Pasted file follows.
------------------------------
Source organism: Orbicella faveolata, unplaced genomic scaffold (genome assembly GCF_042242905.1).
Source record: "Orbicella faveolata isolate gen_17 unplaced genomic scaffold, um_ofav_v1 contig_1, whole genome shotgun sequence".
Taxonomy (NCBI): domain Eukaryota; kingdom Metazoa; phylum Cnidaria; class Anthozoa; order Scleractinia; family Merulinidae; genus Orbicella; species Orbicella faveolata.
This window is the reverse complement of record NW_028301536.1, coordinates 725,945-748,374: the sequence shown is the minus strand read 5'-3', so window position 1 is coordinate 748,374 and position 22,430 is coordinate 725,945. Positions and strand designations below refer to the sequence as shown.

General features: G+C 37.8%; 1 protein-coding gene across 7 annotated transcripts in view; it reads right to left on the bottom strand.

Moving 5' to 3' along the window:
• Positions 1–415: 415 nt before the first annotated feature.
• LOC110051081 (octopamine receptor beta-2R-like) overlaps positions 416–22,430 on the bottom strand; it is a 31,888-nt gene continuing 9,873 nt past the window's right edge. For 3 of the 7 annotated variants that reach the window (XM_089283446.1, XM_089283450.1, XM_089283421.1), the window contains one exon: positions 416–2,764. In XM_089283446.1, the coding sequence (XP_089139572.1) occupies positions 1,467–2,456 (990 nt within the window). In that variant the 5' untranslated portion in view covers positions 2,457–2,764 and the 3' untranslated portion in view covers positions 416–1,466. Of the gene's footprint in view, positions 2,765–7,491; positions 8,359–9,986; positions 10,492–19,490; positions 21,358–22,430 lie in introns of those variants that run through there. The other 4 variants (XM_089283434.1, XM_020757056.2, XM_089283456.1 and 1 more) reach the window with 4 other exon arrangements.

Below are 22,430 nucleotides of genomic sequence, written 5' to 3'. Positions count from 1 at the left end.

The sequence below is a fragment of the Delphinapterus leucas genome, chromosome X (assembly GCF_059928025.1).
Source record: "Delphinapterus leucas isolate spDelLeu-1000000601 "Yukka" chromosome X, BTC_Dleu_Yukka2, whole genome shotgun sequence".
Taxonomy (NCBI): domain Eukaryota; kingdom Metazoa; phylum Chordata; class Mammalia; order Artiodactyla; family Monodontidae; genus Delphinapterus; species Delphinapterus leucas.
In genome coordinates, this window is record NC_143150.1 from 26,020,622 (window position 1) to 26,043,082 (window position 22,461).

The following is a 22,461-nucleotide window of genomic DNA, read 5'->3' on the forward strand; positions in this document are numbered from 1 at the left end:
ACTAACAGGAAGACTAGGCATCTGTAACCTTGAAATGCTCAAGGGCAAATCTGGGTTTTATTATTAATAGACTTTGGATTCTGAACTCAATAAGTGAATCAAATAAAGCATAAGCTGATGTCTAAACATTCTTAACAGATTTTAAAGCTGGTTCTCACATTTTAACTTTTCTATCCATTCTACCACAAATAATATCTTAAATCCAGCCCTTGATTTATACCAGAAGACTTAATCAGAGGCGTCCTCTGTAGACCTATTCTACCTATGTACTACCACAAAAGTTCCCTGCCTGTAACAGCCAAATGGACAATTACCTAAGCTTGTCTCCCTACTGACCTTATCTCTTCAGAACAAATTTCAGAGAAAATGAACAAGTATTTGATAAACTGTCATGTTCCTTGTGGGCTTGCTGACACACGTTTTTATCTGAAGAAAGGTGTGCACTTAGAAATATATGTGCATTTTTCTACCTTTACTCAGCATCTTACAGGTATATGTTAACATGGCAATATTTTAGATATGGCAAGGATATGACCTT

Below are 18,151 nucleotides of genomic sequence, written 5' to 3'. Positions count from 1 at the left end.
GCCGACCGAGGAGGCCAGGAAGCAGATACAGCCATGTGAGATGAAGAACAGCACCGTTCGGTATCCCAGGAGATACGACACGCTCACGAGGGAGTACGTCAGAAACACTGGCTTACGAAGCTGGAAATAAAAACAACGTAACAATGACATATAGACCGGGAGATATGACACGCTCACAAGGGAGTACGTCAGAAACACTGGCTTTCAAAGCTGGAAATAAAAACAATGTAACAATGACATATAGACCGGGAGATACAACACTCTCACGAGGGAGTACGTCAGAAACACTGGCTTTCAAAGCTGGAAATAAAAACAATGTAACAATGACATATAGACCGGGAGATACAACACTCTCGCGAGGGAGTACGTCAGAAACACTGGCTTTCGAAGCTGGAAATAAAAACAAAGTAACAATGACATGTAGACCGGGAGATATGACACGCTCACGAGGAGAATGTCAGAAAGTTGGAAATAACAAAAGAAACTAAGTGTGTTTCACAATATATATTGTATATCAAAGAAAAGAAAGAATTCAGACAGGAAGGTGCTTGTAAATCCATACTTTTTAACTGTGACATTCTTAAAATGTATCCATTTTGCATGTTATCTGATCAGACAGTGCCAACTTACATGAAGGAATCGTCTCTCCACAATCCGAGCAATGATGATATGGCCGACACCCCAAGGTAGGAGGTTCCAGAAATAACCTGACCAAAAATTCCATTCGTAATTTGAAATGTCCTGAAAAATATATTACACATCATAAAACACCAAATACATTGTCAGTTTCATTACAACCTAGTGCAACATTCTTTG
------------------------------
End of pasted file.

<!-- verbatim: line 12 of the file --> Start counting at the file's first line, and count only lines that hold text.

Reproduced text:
Taxonomy (NCBI): domain Eukaryota; kingdom Metazoa; phylum Chordata; class Mammalia; order Artiodactyla; family Monodontidae; genus Delphinapterus; species Delphinapterus leucas.